Executive Director of the Santa Maria Historical Society Cindy Ransick sat down with us and provided some serious insight about the peaceful valley that Benjamin Foxen overlooked in 1838. Fom a rich history of producing famous athletes to the iconic architect who built it all, you may be surprised by some of the historical gems Ransick lets us in on.
What is your favorite thing about Santa Maria history?
The adventure of it all. It was truly a brave endeavor for our settlers to travel by train or wagon at the end of the Civil War and trek here. I often wonder if I would have been one of those adventurous women who followed their man if I had been around at that time. I love how courageous they all were to risk everything for a new beginning.
Another really fun and interesting part of our history is the four founding fathers that connected the four quarter sections of land that became the intersection of Broadway and Main streets and form our present-day Santa Maria. We could have our own Mount Rushmore!
What is the most unique thing about the history here?
I’m impressed that there are so many athletes that have come from the Santa Maria Valley. I believe it is because our area has historically been dominated by heavy labor jobs. Typically, of men working in the oil fields or other types of labor-intensive industries. We have a rich history of baseball players with the Santa Maria Indians, a team which lasted for the better part of 60 years. They were so good that professional sports teams traveled here to play against them. Some of players became professional athletes. We’ve also had football players, arm wrestlers and basketball players that became professional athletes. From recent note, Olympic boxer, Carlos Zenon Balderas Jr. competed as well in Rio.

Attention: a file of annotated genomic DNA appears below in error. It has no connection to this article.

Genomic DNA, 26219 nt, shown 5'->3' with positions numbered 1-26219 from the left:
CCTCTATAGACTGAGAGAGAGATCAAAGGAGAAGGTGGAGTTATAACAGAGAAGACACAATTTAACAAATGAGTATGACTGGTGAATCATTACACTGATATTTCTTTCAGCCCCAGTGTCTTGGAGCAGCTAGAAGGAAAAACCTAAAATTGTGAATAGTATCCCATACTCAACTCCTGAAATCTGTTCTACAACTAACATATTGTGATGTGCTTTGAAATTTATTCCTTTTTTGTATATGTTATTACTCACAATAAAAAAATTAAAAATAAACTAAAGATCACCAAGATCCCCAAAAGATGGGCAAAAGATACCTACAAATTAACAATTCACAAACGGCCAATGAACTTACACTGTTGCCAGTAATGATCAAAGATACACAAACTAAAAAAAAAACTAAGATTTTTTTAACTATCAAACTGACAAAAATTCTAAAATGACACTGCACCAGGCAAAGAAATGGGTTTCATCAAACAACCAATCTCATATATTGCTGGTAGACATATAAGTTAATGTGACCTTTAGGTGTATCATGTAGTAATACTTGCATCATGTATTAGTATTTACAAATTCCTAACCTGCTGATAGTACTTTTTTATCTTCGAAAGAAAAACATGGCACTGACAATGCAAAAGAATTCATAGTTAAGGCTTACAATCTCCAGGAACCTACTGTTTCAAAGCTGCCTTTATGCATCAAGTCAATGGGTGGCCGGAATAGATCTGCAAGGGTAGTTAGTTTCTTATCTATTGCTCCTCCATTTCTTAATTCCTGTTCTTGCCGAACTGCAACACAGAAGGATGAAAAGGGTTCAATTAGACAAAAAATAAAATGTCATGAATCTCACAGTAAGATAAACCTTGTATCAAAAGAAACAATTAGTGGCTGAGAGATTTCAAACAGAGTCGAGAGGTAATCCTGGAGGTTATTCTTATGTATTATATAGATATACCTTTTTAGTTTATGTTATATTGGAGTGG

What makes you most excited about talking to new visitors to the Santa Maria Historical Museum?
I think of Santa Maria as the sweet spot of the Central Coast. It’s affordable, the people are friendly and it is accessible to other sights in the area. You can get anywhere from here. You really cannot stay in a better place. I am also thrilled that we have a museum and visitor’s center that our guests can easily access. It’s fun to tell the stories of Santa Maria and it’s part in California history, especially during the Civil War era.
What are some of your goals for the future with the Historical Society?
We’re gearing up for offering historical walks to our visitors. Although downtown has changed dramatically since 1905, there is a lot of great architectural history in the homes and buildings in Santa Maria. Louis Crawford, our first trained architect, is studied quite a bit by architectural students and a few professionals. He is responsible for City Hall and many other homes and public buildings. During his training he traveled to Morocco to study, and I perceive some of that influence in the beautiful yellow and blue tile design in the City Hall’s cupola.
How did you get involved in the business of history?
I love the museum business, tying together artifacts and their stories. It’s exciting to look at history through the eyes of our “Envisioneers.” I used to be the window dresser for my family’s business as well, which may have something to do with my interest in staging museum exhibits.
What is your “hidden gem spot” in Santa Maria?
Costa de Oro for a fabulous glass of wine, great local music and lots of relaxing. They have a fabulous Friday “Wine Down” (e.g. happy hour). It’s a small venue but a favorite go-to place.
The museum is administered by the Santa Maria Valley Historical Society. It is open to public free of charge Tuesday through Saturday from 11 – 4 p.m. The museum if closed Sundays, Mondays and major holidays. Call for more information at (805) 922-3130 orlearn more by downloading this brochure.